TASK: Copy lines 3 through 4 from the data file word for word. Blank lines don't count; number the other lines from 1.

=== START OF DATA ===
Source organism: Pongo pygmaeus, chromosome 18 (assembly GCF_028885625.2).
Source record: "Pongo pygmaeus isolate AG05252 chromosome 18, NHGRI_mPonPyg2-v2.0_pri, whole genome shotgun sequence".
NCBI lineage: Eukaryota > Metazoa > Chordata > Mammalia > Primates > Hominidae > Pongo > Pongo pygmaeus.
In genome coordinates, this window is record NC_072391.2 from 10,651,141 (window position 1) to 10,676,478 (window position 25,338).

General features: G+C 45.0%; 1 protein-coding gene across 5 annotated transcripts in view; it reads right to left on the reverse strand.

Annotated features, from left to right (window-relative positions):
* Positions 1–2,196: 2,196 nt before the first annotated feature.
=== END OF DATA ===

NCBI lineage: Eukaryota > Metazoa > Chordata > Mammalia > Primates > Hominidae > Pongo > Pongo pygmaeus.
In genome coordinates, this window is record NC_072391.2 from 10,651,141 (window position 1) to 10,676,478 (window position 25,338).